The Kangaroo Study

An infant needs a warm, close and continual relationship with an adult in order to bond securely and grow up with good mental health.

Foto: Juan D Collado

In the early 1970s, Marshall H. Klaus and John H. Kennell argued that the period immediately after birth is vital to effective bonding with the mother. They discussed various types of behaviour that were key to promoting bonding. Among such behaviour were touching, skin-to-skin contact, eye contact and consolation. 

Preterm infants are often separated from their mothers and placed in incubators to receive warmth and moisture. The loss of intimacy with a parent is one of the most potent stress factors at this stage of life. Infants who have experienced emotional neglect exhibit demonstrable changes to the stress system (HPA axis) and higher levels of cortisol during childhood, which can cause cognitive and behavioral problems.

Recovery of the stress system requires the experience of safety and security, i.e., a close relationship with a trustworthy and sensitive caregiver able to understand and respond to the signals of the child. The kangaroo method (skin-to-skin care) involves holding a preterm infant upright on the parent's chest, around the clock instead of in an incubator. Research on the kangaroo method has demonstrated that it is a reliable approach for moderately preterm infants, encourages breastfeeding and promotes calmness and sleep.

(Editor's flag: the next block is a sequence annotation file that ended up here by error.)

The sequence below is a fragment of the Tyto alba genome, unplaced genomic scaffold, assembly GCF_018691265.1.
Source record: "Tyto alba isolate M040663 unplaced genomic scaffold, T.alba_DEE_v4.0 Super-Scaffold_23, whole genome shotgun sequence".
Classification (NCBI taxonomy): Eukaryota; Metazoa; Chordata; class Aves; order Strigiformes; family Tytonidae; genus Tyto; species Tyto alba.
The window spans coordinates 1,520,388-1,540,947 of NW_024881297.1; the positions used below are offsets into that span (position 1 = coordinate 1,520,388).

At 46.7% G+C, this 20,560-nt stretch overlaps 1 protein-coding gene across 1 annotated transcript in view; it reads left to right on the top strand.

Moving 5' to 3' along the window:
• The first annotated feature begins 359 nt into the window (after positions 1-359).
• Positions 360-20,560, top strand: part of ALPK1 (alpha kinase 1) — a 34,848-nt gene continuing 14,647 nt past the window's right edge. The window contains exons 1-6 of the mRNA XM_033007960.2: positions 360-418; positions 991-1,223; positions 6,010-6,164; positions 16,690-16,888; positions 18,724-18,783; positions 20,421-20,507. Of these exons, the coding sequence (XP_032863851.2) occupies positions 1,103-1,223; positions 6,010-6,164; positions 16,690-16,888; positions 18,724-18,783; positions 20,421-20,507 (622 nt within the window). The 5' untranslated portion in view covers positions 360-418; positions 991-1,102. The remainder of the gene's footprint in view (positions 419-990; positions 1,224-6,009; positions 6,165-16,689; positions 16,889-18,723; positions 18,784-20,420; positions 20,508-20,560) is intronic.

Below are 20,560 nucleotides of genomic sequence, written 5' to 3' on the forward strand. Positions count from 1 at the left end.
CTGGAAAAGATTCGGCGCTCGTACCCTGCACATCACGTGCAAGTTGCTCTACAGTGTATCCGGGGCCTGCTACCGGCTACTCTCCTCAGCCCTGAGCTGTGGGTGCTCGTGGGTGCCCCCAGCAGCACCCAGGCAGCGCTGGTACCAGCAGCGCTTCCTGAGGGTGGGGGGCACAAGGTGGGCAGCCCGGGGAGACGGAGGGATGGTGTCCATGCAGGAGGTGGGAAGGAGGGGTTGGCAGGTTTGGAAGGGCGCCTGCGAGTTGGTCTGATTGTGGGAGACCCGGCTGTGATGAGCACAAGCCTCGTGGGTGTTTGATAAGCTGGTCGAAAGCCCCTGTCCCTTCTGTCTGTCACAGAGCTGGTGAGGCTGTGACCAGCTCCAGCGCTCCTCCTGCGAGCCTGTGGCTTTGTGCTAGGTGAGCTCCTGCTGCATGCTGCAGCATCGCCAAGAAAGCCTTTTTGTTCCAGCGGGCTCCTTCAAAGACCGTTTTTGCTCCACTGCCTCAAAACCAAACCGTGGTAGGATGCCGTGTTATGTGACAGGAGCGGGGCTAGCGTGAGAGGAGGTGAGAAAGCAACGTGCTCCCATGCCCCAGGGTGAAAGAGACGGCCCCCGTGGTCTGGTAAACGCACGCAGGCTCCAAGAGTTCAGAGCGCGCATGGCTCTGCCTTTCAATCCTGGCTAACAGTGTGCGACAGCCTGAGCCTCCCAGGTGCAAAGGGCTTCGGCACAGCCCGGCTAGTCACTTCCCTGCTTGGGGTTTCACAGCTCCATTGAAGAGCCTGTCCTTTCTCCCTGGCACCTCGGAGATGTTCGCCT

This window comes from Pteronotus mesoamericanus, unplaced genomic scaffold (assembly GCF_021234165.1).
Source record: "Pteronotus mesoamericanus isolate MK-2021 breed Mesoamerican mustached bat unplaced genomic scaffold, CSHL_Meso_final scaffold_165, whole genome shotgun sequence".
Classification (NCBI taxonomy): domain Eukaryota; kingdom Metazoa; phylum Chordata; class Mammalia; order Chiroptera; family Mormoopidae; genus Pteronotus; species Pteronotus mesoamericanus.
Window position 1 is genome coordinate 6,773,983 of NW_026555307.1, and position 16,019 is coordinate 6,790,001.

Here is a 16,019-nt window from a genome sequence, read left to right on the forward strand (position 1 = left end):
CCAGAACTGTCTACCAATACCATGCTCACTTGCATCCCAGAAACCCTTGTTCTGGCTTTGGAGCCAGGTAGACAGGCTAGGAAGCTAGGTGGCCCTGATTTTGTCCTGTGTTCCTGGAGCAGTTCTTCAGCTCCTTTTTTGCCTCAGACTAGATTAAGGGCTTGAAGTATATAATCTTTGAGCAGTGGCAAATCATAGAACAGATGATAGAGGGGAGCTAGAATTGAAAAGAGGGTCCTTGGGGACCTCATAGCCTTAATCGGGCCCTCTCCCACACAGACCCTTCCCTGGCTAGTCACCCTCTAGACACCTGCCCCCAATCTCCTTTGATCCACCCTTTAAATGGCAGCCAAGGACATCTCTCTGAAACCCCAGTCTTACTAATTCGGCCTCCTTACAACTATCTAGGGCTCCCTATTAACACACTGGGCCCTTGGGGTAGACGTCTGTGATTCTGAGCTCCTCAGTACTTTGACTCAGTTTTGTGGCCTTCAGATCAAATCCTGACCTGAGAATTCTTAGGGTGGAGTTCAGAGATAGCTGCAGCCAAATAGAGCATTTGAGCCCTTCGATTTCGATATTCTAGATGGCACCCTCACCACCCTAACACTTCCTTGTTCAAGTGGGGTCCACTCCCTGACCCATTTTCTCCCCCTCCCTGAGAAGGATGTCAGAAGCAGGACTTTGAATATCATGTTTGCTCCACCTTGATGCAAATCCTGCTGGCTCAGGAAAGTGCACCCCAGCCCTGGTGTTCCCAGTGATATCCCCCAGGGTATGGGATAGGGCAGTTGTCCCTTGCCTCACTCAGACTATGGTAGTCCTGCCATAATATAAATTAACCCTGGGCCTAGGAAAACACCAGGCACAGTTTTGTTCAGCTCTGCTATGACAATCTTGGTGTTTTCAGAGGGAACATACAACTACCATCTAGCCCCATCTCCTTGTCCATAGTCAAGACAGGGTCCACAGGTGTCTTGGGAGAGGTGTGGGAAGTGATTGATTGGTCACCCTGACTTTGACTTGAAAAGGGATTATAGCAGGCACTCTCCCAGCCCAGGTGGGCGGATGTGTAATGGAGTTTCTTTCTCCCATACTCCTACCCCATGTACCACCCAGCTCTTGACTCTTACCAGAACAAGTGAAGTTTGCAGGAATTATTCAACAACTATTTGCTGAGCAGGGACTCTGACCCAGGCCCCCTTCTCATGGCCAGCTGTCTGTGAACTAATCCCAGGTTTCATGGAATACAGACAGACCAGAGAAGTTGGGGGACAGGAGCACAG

The overall aim of this study is to explore whether the kangaroo method around the clock is applicable and in the best interests of the infant and family in a high-tech neonatal environment in Sweden.

Method: prospective randomised study combined with processing of qualitative data

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